Hollande warns ArcelorMittal of nationalisation
France’s Socialist President Francois Hollande warned Lakshmi Mittal, the head of steel giant ArcelorMittal, that his French operations in Florange face the prospect of nationalisation in an increasingly bitter dispute with the conglomerate.
French President Francois Hollande said that “nationalisation is part of the subjects of the discussion", moments before talks with ArcelorMittal steel tycoon Lakshmi Mittal Tuesday.
The talks are the latest development in an increasingly heated dispute between France and the steel giant in which a French minister stated that the multinational is no longer welcome in the country.
Hollande's nationalisation warning came as forty lawmakers from his Socialist party said they favoured a temporary takeover by the French state of ArcelorMittal's plant in Florange.
The talks lasted an hour, a French official said, with Mittal - who ranks 21st on the Forbes list of the world's richest people - entering and leaving Hollande's Elysee Palace discreetly.
A presidential statement said Hollande "asked that discussions between the state and the company continue" until a Saturday deadline to find a new investor for the site. The nationalisation talks centre on the group’s perceived unwillingness to sell up under a government plan to save jobs.
A company spokesman said that "talks were ongoing."
It was the second time the two men met since the crisis erupted two months ago.
The increasingly acrimonious debate prompted London Mayor Boris Johnson on Tuesday to wade into the dispute with a distinctly mocking tone.
Johnson, whose popularity has soared in the wake of the London Olympics, joked that France had been taken over by left-wing revolutionaries hell-bent on driving investors out of the country.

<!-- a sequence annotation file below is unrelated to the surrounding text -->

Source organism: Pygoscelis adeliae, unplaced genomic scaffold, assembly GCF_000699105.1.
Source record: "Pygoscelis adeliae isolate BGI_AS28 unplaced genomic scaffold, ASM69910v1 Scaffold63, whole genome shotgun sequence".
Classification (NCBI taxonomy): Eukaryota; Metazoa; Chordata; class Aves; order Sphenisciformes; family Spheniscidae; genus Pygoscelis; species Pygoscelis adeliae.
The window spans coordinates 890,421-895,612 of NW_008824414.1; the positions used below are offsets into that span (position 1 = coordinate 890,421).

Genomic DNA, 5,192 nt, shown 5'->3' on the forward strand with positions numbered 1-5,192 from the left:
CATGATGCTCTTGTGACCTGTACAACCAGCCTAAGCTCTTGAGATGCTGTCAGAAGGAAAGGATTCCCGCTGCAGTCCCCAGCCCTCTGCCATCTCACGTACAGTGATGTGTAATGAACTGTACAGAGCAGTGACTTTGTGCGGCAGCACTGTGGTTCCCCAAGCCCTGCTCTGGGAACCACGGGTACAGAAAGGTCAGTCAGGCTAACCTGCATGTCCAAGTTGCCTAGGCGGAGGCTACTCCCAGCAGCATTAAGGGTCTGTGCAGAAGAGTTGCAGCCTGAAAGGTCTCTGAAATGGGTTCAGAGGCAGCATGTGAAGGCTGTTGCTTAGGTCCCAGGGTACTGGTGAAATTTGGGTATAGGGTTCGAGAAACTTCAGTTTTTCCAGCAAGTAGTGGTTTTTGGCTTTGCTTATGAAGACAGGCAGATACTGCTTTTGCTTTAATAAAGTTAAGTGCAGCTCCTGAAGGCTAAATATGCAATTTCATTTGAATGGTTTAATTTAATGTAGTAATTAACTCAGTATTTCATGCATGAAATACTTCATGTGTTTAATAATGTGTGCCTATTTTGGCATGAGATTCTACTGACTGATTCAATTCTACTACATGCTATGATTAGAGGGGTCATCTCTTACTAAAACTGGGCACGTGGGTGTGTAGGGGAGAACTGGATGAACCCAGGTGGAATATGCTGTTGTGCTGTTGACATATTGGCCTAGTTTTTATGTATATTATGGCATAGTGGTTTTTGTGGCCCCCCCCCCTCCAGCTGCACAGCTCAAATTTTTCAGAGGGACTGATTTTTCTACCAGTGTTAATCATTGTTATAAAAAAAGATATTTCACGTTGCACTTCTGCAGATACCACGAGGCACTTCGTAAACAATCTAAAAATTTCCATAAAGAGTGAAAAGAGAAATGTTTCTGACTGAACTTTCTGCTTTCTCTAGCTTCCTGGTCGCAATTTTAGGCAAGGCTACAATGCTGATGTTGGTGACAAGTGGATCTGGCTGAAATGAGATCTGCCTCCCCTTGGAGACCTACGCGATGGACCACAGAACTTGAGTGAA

"I see the sans-culottes [a nickname for the most radical supporters of France’s 1789 revolution] appear to have captured the government in Paris,” Johnson told businessmen on a trip to India to drum up trade and investment for the UK.
“I have no hesitation in saying here, 'Venez à Londres, mes amis!' [Come to London, my friends]. Come to the business capital of the world.”
The gaff-prone politician urged an audience of businessmen in Delhi to avoid "persecution" in Paris and base their European operations in London.
ArcelorMittal has argued that two blast furnaces at Florange, which were shut down for 14 months prior to their full closure, were uncompetitive in a tough trading climate and too far away from ports to be viable. Their closure affects some 625 jobs out of a total 2,500 at the site.
Mittal’s Florange site is in the traditional, but declining, heartland of the French steel industry in the eastern Lorraine region.
France has until Saturday to find a buyer for the furnaces – but says the two potential purchasers will only invest in the entire site.
But ArcelorMittal refuses to sell and wants to retain the rest of the site because of its continued profitability. It doesn’t want to see the site nationalised – as the French authorities are now threatening – then sold off in its entirety to one of its competitors.
This refusal to budge has infuriated the French authorities, especially because Mittal has benefitted over the years from large subsidy payments designed to keep the French steel industry alive.